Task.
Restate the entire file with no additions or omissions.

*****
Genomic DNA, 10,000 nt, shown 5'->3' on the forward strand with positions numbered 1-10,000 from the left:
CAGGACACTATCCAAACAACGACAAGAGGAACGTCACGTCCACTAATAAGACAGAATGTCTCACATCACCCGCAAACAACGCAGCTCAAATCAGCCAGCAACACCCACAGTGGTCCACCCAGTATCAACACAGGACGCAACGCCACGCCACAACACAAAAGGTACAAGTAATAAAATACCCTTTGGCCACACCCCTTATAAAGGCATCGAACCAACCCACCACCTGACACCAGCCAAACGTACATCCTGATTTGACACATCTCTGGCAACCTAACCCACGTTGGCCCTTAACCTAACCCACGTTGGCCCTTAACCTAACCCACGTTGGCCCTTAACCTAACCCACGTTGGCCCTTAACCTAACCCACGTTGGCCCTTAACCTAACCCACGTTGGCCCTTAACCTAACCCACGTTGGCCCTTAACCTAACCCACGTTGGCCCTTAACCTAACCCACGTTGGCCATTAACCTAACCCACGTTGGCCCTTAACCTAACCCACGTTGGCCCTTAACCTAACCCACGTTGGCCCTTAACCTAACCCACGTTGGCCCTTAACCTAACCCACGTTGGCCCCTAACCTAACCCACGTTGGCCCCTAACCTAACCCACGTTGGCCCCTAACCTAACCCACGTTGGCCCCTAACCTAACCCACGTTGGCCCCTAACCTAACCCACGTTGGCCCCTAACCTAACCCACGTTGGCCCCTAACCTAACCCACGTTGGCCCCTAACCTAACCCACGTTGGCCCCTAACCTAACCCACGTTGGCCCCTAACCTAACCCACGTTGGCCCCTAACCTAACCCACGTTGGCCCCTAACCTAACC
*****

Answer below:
Genomic DNA, 10,000 nt, shown 5'->3' on the forward strand with positions numbered 1-10,000 from the left:
CAGGACACTATCCAAACAACGACAAGAGGAACGTCACGTCCACTAATAAGACAGAATGTCTCACATCACCCGCAAACAACGCAGCTCAAATCAGCCAGCAACACCCACAGTGGTCCACCCAGTATCAACACAGGACGCAACGCCACGCCACAACACAAAAGGTACAAGTAATAAAATACCCTTTGGCCACACCCCTTATAAAGGCATCGAACCAACCCACCACCTGACACCAGCCAAACGTACATCCTGATTTGACACATCTCTGGCAACCTAACCCACGTTGGCCCTTAACCTAACCCACGTTGGCCCTTAACCTAACCCACGTTGGCCCTTAACCTAACCCACGTTGGCCCTTAACCTAACCCACGTTGGCCCTTAACCTAACCCACGTTGGCCCTTAACCTAACCCACGTTGGCCCTTAACCTAACCCACGTTGGCCCTTAACCTAACCCACGTTGGCCATTAACCTAACCCACGTTGGCCCTTAACCTAACCCACGTTGGCCCTTAACCTAACCCACGTTGGCCCTTAACCTAACCCACGTTGGCCCTTAACCTAACCCACGTTGGCCCCTAACCTAACCCACGTTGGCCCCTAACCTAACCCACGTTGGCCCCTAACCTAACCCACGTTGGCCCCTAACCTAACCCACGTTGGCCCCTAACCTAACCCACGTTGGCCCCTAACCTAACCCACGTTGGCCCCTAACCTAACCCACGTTGGCCCCTAACCTAACCCACGTTGGCCCCTAACCTAACCCACGTTGGCCCCTAACCTAACCCACGTTGGCCCCTAACCTAACCCACGTTGGCCCCTAACCTAACC